Forget the conflicting rumors over whether Ron Huberman is or is not stepping down as head of the Chicago school system, this is actually bigger news. While Huberman is just getting his feet wet as chief of the Chicago schools, Mark Roosevelt dove in head-first a long time ago in Pittsburgh.
Apparently, he's resigning to become the head of Antioch College when it re-opens next fall -- though the college says there are a few more hurdles he has to leap before they'll be ready to make that decision.
But the timing of the move makes it both newsworthy and surprising. And not just because he's jumping ship in the middle of the school year (December 31st, to be exact). Few teachers would ever consider abandoning their students mid-year, so it seems somewhat tasteless for a Superintendent to do it (or maybe it just proves that teachers are more important, since the district will likely operate about the same in January as it did in December).
Roosevelt is in his sixth year leading Pittsburgh's schools (which is a fairly long time for an urban superintendent) and was, seemingly, right in the middle of his master plan for reform. During his time he's implemented massive reform -- closing 22 schools and restructuring countless others, founding the "Pittsburgh Promise" (guaranteed college tuition for district grads that attend in-state public schools), and winning a $40 million grant from the Gates Foundation to overhaul teacher evaluation and pay last year, among many other things. While he's upset more than a few teachers and parents, the school board is in his pocket, there are no national headlines about his brusque personality, and the mayor isn't going to be replaced anytime soon.
In other words, he pretty much had free reign to mold the district as he saw fit in the coming years (and his pay was recently upped to $240K, with which one can live like a King in eminently affordable Pittsburgh, as part of a new five year contract). He was on top of the world. And now he's leaving. What? What am I missing?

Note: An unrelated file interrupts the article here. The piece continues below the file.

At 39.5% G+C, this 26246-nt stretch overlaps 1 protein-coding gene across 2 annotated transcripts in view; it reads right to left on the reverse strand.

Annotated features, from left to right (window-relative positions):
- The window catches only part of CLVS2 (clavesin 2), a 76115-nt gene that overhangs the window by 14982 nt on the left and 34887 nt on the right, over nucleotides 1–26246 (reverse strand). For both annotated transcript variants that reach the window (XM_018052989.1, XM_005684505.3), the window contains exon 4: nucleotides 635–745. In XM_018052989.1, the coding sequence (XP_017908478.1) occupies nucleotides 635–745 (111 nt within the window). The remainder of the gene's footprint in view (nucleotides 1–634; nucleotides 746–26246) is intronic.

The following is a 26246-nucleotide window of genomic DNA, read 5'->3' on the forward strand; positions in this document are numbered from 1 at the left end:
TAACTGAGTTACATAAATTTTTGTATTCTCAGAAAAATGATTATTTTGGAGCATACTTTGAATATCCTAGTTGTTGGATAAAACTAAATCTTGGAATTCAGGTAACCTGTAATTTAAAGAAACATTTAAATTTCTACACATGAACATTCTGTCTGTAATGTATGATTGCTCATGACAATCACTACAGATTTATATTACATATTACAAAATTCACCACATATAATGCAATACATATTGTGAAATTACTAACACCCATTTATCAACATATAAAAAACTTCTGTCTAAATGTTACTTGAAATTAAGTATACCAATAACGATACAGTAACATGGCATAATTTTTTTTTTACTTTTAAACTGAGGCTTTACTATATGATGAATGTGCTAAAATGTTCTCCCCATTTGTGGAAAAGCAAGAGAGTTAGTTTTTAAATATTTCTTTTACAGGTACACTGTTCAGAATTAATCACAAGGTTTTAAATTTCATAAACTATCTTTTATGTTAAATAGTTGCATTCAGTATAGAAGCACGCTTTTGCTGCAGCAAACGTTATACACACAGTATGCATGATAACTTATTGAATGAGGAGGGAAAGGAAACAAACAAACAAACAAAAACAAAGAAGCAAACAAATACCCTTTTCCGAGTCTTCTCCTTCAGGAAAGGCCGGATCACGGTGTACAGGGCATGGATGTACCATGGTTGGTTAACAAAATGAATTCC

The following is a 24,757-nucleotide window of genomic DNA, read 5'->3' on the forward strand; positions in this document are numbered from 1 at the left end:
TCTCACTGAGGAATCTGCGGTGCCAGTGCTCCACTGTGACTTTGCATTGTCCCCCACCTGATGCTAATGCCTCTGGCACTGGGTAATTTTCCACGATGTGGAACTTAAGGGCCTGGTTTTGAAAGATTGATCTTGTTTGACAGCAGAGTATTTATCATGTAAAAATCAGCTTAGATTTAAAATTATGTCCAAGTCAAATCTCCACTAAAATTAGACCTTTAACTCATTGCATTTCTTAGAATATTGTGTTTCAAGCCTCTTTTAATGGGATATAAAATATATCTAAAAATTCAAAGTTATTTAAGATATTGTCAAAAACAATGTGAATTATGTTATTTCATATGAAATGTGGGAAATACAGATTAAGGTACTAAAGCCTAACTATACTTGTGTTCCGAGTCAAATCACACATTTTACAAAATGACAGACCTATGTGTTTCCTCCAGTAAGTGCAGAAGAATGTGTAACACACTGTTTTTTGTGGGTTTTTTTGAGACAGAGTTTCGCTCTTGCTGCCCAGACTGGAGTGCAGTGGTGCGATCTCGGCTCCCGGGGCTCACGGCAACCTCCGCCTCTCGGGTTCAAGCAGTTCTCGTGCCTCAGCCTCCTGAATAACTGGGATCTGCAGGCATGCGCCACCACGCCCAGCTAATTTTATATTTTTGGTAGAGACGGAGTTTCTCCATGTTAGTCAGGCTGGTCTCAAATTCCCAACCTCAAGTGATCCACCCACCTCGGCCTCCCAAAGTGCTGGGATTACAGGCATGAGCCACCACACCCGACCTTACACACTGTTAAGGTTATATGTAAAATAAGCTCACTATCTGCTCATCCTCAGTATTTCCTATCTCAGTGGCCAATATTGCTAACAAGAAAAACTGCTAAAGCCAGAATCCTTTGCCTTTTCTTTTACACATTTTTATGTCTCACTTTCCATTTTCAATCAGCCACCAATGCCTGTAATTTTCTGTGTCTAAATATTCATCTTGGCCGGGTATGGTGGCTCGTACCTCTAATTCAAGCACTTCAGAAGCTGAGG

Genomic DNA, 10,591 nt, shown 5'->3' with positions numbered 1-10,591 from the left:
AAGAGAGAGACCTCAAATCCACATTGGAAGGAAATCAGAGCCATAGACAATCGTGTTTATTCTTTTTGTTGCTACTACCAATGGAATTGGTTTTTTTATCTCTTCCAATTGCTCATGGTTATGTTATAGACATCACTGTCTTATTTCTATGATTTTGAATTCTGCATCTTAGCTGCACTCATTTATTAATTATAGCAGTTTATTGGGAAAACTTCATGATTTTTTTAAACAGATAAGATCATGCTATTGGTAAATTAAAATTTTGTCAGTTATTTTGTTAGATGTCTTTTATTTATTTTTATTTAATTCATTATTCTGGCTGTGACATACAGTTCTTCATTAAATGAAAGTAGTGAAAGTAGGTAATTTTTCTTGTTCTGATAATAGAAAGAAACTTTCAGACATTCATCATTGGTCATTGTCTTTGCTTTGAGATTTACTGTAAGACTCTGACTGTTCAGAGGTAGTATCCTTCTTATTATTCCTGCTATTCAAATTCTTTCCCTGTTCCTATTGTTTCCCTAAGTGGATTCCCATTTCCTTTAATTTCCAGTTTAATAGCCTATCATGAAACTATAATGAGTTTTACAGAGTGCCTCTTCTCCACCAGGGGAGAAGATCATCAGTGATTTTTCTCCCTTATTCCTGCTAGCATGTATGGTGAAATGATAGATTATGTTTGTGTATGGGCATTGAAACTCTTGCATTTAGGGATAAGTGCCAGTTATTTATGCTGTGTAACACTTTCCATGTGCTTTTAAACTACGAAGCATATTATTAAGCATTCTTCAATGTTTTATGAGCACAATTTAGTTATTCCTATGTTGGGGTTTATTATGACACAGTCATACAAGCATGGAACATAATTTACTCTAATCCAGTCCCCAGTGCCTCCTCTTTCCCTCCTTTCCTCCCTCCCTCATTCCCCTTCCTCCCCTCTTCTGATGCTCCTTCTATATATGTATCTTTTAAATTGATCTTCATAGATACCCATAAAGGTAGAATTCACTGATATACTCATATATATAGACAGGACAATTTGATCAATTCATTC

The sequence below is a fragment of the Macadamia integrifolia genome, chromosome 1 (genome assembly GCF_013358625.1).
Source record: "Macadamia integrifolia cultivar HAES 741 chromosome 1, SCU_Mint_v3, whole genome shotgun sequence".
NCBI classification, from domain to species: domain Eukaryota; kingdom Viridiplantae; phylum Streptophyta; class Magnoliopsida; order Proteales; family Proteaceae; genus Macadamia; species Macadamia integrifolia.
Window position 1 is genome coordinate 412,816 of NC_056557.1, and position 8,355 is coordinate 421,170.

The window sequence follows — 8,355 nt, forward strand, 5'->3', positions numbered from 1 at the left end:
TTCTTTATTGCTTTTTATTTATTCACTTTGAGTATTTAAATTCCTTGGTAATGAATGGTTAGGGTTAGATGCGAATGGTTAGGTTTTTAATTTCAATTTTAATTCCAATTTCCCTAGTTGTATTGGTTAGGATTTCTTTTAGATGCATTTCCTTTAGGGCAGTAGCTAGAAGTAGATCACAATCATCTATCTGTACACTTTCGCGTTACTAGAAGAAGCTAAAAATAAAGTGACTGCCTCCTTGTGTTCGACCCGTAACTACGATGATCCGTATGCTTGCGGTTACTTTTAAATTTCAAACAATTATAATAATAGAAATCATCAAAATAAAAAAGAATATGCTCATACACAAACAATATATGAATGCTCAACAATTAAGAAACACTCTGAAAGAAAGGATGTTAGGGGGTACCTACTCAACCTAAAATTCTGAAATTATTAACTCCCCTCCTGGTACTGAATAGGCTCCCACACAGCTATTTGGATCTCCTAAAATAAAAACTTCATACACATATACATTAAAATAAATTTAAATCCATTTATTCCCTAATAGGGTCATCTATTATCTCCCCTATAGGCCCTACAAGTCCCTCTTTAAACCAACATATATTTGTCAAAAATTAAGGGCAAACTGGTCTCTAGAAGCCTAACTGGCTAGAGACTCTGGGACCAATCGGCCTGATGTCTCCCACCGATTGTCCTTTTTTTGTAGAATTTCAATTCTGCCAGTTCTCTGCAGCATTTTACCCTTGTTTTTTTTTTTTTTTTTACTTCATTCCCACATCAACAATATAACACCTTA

Considering that he had never worked in schools prior to his job in Pittsburgh (he was a lawyer/politician/businessman), and that he's faced so little opposition from the Board of Ed, it's hard to believe that he's burnt out (though, I suppose, not impossible). He's originally from Massachusetts and attended Harvard, so there's not a blindingly obvious tie between him and Antioch (in Ohio). He's never been a college administrator before, so he's not returning to his previous profession. It's hard to believe that Antioch would be courting him if a giant scandal was about to be exposed. So, why's he leaving? You got me. He's changed positions and professions quite a few times, so maybe he was just ready for a new challenge.
But considering that he was right in the middle of major reform in Pittsburgh, it seems like an awfully odd time to walk away.
It also exemplifies one of the problems with education. Every time people start to adjust to a wave of reform, somebody new comes along and demands something else. But people still wonder why teachers and school systems are so resistant to change.
It will be very interesting to see who gets hired as his replacement and which reforms he/she continues . . . stay tuned.